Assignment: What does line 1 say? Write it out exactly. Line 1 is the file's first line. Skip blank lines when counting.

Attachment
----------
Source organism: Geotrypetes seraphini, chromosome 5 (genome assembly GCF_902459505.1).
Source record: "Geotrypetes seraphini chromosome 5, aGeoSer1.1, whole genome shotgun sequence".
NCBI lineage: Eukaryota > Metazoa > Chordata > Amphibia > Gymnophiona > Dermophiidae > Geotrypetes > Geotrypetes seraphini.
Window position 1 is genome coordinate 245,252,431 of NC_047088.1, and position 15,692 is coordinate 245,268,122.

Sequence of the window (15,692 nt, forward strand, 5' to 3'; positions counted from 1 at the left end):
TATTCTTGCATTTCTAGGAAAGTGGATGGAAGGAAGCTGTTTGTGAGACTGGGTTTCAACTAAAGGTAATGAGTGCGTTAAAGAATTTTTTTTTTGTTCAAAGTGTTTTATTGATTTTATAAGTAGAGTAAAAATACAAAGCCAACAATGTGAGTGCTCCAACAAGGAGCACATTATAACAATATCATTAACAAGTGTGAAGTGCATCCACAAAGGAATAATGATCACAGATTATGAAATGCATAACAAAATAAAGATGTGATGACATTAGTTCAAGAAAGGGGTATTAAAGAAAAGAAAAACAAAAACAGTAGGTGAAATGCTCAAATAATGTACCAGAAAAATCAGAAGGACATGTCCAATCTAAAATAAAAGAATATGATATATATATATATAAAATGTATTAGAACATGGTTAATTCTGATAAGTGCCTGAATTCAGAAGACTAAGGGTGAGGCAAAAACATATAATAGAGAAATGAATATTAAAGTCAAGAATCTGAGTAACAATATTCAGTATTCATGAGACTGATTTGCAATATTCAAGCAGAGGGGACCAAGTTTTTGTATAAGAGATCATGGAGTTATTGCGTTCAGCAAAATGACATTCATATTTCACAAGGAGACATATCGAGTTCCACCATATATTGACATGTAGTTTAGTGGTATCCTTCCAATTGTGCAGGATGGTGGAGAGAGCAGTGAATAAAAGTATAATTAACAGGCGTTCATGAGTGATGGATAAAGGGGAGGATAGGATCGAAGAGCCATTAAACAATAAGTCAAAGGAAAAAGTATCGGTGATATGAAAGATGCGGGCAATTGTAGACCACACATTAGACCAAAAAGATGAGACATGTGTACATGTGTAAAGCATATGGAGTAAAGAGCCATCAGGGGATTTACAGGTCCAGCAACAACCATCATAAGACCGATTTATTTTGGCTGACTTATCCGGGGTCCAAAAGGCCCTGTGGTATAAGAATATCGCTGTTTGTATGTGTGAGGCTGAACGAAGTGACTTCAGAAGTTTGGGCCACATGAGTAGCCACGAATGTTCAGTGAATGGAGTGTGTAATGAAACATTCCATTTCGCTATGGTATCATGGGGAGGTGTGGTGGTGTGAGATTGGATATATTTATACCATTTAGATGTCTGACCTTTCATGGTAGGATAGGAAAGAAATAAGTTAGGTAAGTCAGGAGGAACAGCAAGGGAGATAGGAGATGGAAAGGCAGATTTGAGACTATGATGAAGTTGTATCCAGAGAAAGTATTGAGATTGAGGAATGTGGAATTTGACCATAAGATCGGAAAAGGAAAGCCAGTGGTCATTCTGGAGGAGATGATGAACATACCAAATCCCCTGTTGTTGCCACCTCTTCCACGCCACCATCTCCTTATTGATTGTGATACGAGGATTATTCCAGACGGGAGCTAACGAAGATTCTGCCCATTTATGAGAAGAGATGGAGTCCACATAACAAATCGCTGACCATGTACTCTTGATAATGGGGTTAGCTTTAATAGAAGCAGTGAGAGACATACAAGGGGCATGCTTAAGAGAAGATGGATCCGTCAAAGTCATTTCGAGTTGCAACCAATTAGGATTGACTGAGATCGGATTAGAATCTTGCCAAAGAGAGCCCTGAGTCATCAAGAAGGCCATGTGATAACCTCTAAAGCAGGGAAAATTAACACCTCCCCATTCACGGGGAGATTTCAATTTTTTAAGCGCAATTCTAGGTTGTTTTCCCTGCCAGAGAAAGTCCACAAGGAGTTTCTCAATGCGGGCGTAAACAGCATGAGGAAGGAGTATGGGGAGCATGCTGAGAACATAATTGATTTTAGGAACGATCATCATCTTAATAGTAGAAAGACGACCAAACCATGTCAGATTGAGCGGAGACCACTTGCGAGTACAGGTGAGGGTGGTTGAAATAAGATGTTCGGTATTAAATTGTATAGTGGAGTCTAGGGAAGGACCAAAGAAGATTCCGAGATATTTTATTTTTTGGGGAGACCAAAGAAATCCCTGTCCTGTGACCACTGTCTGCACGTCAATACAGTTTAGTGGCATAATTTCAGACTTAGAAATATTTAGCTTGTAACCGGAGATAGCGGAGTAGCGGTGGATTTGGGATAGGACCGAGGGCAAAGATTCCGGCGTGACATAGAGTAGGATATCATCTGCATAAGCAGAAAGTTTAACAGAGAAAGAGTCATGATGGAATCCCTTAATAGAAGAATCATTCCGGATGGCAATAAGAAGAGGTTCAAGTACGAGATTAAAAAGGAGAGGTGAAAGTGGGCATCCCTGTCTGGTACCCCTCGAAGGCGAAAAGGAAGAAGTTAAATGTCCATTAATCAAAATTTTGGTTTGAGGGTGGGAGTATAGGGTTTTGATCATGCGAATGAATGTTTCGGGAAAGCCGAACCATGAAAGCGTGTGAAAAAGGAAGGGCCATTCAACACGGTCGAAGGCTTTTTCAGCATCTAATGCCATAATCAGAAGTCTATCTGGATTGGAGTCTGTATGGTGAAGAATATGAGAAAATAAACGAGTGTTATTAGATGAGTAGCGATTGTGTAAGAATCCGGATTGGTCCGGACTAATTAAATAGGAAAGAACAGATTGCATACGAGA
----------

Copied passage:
Source organism: Geotrypetes seraphini, chromosome 5 (genome assembly GCF_902459505.1).